Leaders and Motivation

“Do What You Love, The Money Will Follow” is taken from a self-actualisation, motivational book by Sinetar (1987). Sinetar challenged readers to go after what they love to do instead of chasing riches, and by doing that, they will find happiness and wealth will follow. At the end of the day, the motivation for work is to pay our bills and a hope to achieve a comfortable life.

Maslow’s Hierarchy of Needs (Maslow, 1943) is the opposite. Maslow said we need to first meet basic and psychological needs before moving up the pyramid and achieve self-actualisation.

Figure 1.1 Maslow’s hierarchy of needs (Cherry , 2021)

In the workplace, most employees would have their basic needs (physiological and safety) met by securing a job and making ends meet. Employees would then fulfil the need to socialise, often within the workplace since most of the waking time are spent with colleagues at work and after work hours with family and friends. The lower part of the pyramid can also be categorised as extrinsic motivation (Maslow, 1970) where employees gain an external gain like rewards in fulfilling the tiers. Building self-esteem, gaining recognition and self-actualisation for employees who know who they are, are intrinsic motivation where motivational factors are self-driven within employees.

Figure 1.2 Intrinsic/extrinsic motivation against Maslow’s pyramid (Hapenciuc & Moroşan, 2010)

Hapenciuc and Morosan (2010) reviewed the findings of “the candle problem” experiments and concluded that simple and direct tasks fared better with extrinsic motivation where rewards were given for complex tasks. Figure 1.2 showed that extrinsic motivation has lesser effect up the pyramid, allowing intrinsic motivation to become more effective as the need for self-actualisation takes place. Applying the concept in a business environment, where complexity increase with globalisation and technology outplacing mundane repetitive tasks, it would be beneficial for companies with employees to be intrinsically motivated.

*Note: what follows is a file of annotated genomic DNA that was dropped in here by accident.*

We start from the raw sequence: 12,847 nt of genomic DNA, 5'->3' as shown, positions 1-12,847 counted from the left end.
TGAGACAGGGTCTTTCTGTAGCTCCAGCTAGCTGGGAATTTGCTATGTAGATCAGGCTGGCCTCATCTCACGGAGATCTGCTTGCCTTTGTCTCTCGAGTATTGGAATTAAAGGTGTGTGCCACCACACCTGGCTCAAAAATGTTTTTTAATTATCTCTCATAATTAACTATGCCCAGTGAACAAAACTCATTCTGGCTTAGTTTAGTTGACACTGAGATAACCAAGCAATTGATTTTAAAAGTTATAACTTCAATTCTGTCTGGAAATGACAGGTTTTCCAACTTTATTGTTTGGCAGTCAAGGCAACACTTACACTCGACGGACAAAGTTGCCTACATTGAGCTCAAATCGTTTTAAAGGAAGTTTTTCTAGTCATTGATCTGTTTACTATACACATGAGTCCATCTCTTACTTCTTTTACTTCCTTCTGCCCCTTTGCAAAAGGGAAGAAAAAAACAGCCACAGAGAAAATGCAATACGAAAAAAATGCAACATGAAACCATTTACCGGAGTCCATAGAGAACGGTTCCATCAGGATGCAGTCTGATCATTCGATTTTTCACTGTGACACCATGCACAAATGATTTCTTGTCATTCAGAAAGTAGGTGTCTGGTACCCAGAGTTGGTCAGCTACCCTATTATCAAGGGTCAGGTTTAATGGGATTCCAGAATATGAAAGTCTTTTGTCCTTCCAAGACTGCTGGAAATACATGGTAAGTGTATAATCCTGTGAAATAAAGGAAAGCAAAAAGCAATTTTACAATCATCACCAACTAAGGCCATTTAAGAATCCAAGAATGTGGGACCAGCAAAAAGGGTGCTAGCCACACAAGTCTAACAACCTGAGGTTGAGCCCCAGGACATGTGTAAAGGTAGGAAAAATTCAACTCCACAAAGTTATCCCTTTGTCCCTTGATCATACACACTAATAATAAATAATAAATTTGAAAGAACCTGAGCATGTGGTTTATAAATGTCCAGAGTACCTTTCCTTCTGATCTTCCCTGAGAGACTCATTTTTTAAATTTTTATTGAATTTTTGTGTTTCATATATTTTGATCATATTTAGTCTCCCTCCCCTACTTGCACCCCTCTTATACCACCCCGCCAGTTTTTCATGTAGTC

Figure 1.3 Johari window (Luft & Ingham, 1955)

Reinforcing self-actualisation, Johari window (Luft & Ingham, 1955) helps employees to achieve a higher level of self-awareness. Humans are social creatures, and we learn more about ourselves and one another as we interact with others. Figure 1.3 portrays the different areas of the model and discover areas within the blind spots; others can share about the person to facilitate self-discovery from an outside perspective or disclose areas about oneself to others. This interaction also builds mutual trust and bond amongst teammates, strengthening team bonding.

Figure 1.4 KPMG’s higher purpose initiative posters (Pfau, 2015)

KPMG understood the power of intrinsic motivation (Pfau, 2015) and capitalised it by giving a purpose to their employees to see their role as more than just a salary but provide a sense of purpose. The initiative would not succeed if the management dictated the purpose, instead employees were to share their stories and purpose in their roles. The stories were translated into posters. Initially, participation was rewarded with incentives, but stories were pouring in and soon it became clear that the incentive did not matter. Instead, employees wanted to share their stories and contribute to a purpose.

Figure 1.5 Higher purpose initiative (Pfau, 2015)

The campaign resulted in employees finding a purpose in their jobs, also identifying that KPMG is contributing to a greater good and identification with the company by agreeing that it is a great place to work with higher talent retention rate (Figure 1.5). The results showed the initiative was a success, where employees were intrinsically motivated and jobs had a greater purpose and meaning.

Conclusion

“No more Monday morning blues” found on the back cover of Sinetar’s book alluded to the fact of loving the job and finding a greater purpose or sense of satisfaction. It is no longer just a job, but it carried a greater meaning. Employees look forward to going to work and not dreading every working day.